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Peanuts, despite being maligned for their allergy-causing potential, have been performing steadily. Now it seems that the humble ground nut is destined to enjoy a renaissance, owing to a recent endorsement from the US American Heart Association and its extraordinarily high protein content.
At first glance, peanuts do not seem to be doing too well. Euromonitor International’s fresh food data show that global fresh peanut volumes declined by 15% in 2012. However, on closer examination, this contraction was almost entirely down to peanuts’ poor performance in India, where volumes plummeted by 26%. The reason for this was India’s poor monsoon season that year. The monsoon is responsible for 70% of India’s annual rainfall, and this equates to 75% of the country’s peanut production. Despite this setback, India remains the world’s biggest market for fresh peanuts, with 5.6 million tonnes shifted in 2012, ahead of China’s 3.7 million tonnes.
On a global level, peanuts accounted for just over one-third of global fresh nut consumption by volume in 2012, and, considering their maturity, they are not actually performing too badly. In Eastern Europe, for instance, peanuts recorded a respectable 5% CAGR over the 2007-2012 review period, driven by strong demand in the Czech Republic, Slovakia, Poland, Hungary, Romania, Bulgaria and Ukraine.
Even in the US, where peanuts accounted for 36% of fresh nut consumption in 2012, a small but positive growth trajectory of a 1% CAGR was observed. A recent development is bound to inject some much-needed dynamism. In March 2013, the American Heart Association (AHA) awarded oil-roasted salted peanuts its Heart Check logo. This is also likely to have an impact on fresh peanuts as informed consumers will recognise that unsalted peanuts are bound to be even more heart-healthy than lightly processed ones.
One of peanuts’ biggest drawbacks is probably their allergenicity, but it is worth pointing out that public perception of the extent of this problem is out of sync with reality. An article published recently in the journal Social Science & Medicine made the point that the number of people who perish annually due to peanut-induced anaphylactic shock in the US is equal to those killed by lightning strikes.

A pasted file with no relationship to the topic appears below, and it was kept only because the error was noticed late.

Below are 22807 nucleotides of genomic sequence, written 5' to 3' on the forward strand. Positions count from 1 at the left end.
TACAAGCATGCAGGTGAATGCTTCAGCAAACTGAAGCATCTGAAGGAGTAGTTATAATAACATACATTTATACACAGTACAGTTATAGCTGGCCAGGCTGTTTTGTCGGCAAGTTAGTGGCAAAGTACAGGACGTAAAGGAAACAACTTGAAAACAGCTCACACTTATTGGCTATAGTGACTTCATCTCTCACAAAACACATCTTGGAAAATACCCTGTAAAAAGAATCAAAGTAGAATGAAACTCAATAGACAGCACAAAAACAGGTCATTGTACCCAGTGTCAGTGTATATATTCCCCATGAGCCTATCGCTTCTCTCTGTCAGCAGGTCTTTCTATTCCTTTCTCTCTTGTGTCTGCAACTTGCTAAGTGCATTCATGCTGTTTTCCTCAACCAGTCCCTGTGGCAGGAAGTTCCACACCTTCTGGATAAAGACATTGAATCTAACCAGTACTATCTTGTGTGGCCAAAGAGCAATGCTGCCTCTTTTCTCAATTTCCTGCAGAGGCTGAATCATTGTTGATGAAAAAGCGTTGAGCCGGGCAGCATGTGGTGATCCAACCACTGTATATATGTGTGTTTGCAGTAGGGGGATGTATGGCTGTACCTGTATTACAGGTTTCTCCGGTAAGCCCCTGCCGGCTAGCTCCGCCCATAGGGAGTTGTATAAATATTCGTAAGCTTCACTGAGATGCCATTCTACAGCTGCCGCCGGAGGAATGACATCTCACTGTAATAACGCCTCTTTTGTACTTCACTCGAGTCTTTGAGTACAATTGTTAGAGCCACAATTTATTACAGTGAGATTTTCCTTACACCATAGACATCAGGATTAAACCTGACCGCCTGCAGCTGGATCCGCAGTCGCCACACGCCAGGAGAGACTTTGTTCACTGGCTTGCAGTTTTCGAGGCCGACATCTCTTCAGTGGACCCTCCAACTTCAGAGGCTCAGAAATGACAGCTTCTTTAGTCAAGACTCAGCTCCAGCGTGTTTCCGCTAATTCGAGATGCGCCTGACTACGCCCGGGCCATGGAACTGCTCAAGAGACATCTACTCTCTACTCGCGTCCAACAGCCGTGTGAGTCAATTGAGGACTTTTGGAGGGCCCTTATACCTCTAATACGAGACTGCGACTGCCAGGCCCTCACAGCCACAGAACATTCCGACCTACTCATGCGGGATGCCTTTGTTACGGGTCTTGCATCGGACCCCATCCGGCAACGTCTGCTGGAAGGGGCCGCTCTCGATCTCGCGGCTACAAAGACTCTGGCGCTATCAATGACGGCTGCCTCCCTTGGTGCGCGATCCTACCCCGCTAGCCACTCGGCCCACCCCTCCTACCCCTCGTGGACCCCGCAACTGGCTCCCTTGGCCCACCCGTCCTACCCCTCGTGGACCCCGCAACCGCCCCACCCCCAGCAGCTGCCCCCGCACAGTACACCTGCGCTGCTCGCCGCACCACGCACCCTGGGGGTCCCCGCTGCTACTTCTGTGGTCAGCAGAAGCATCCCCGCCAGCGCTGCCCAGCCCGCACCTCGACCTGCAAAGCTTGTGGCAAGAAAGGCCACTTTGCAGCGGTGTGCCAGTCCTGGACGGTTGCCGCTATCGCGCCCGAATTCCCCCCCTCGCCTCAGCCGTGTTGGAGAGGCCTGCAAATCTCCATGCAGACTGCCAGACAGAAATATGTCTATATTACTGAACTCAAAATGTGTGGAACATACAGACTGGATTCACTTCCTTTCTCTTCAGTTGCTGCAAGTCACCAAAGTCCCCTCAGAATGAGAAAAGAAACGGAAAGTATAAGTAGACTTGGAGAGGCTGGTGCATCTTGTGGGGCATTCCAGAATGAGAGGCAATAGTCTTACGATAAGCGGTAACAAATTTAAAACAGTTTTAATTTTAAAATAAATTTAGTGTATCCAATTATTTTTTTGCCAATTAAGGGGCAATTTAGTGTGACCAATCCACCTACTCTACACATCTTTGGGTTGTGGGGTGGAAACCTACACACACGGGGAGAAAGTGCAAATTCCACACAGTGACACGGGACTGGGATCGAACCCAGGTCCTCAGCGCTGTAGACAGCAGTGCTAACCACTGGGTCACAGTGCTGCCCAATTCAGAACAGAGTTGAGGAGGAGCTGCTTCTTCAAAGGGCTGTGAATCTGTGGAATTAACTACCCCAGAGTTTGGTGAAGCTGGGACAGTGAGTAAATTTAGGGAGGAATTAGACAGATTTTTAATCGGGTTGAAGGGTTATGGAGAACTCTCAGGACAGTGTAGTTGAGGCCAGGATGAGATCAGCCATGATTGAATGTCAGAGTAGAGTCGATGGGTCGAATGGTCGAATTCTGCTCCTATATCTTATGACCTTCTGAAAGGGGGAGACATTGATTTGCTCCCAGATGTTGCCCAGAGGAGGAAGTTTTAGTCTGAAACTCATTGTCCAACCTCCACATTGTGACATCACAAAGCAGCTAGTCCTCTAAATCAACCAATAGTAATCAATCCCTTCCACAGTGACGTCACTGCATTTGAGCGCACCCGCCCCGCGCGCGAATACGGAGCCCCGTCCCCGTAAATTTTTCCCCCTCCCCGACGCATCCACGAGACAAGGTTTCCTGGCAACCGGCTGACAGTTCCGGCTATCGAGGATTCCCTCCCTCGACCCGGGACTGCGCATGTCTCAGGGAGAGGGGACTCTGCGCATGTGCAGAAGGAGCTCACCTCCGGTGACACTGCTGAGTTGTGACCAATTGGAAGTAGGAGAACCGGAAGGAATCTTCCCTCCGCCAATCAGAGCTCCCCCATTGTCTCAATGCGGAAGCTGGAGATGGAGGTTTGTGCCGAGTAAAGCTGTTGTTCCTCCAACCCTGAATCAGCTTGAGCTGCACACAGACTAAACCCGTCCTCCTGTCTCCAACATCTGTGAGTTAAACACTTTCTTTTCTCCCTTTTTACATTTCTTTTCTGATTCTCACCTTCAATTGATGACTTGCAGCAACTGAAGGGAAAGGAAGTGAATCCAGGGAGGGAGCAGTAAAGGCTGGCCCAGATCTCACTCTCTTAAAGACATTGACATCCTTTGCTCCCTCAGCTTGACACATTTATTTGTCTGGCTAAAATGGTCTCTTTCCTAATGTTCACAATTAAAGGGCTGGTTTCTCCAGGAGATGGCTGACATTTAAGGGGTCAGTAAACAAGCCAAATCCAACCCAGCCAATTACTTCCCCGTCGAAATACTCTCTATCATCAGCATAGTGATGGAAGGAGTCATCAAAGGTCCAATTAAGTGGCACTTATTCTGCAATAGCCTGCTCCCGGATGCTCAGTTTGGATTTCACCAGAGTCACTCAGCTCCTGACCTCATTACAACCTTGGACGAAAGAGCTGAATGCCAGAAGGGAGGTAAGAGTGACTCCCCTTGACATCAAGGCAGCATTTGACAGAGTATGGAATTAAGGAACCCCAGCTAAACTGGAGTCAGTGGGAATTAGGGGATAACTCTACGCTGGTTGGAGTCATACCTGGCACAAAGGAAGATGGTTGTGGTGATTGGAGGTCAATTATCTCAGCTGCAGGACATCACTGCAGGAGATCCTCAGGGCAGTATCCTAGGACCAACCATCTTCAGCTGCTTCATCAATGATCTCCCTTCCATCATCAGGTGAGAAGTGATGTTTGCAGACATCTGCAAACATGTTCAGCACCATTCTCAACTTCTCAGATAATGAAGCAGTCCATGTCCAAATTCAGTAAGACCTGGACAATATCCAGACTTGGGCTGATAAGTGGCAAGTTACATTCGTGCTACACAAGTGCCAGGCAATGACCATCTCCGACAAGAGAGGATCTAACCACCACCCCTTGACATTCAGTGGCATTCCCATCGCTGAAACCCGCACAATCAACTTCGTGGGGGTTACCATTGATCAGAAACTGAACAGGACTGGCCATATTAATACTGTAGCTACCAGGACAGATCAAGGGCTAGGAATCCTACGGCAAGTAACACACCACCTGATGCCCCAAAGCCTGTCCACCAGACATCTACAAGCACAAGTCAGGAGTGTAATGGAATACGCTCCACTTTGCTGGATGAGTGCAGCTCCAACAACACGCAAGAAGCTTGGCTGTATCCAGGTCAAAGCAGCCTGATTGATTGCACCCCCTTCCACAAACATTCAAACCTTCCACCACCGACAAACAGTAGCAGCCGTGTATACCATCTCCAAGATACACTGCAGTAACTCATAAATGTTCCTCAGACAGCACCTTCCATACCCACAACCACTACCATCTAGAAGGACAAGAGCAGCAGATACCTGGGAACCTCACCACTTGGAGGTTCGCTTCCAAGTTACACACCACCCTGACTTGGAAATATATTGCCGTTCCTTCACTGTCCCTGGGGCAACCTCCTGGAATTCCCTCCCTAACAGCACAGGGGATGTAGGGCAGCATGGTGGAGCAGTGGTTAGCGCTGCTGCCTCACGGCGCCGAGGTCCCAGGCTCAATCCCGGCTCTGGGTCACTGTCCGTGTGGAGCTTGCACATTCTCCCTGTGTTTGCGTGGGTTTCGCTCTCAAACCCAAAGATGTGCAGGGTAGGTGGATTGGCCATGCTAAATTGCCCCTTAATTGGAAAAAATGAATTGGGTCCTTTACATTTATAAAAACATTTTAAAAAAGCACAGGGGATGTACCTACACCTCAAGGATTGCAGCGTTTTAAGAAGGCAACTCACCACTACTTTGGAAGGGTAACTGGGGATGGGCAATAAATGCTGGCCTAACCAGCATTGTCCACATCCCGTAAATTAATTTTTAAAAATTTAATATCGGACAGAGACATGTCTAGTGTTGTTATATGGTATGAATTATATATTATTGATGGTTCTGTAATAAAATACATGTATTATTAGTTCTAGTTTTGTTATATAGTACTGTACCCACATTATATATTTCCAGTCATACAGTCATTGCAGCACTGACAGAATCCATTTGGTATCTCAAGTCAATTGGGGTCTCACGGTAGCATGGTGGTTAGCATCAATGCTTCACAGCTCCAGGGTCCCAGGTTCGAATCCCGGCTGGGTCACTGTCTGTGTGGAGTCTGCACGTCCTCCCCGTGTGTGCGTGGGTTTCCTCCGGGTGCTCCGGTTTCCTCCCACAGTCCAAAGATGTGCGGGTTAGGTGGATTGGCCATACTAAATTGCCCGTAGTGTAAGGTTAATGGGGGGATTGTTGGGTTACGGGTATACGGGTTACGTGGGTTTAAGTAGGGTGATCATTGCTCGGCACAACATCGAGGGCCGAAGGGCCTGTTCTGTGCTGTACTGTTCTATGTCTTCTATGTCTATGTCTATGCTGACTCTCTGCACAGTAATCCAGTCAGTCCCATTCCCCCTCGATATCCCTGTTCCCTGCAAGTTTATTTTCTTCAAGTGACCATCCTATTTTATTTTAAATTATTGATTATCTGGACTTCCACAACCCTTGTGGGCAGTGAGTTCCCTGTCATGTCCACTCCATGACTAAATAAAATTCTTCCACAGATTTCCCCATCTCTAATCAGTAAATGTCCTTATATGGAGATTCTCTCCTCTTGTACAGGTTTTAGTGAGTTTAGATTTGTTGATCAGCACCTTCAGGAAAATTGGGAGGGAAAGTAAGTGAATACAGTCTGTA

So, although the consequences are serious for afflicted individuals, the rate of incidence is far from rampant, and the peanut allergy issue poses no overall threat to peanuts’ popularity. The President of the American Peanut Council stated in an interview in July 2013 that “despite heightened social sensitivity, the industry had not suffered financially”.
Heart-health benefits are not the only bonus enjoyed by peanuts in the health and wellness realm. Consumers’ hankering after high protein foods, a nutritional attribute that is fast gaining relevancy in weight management, is probably the most dynamic trend currently besides the all-pervasive drive towards ‘natural’ products. Peanuts can deliver on both fronts.
Peanuts are higher in protein than any other nut or legume (with very few exceptions such as soybeans). Peanuts’ protein content stands at 26% (by weight), compared with 19% for almonds, 15% for walnuts and 23% for lentils. Peanuts are convenient, portable and versatile. They make for a tasty snack at any time of the day, and they can also serve as a key component of a main meal, such as breakfast or lunch, especially in the form of peanut butter.
In the high protein stakes, the fact that peanuts are plant-based counts as an advantage. Many health and environmentally-conscious consumers are trying to cut down on meat and dairy, and for those wanting to up their protein intake, peanuts are a top choice, and a very economically priced one at that.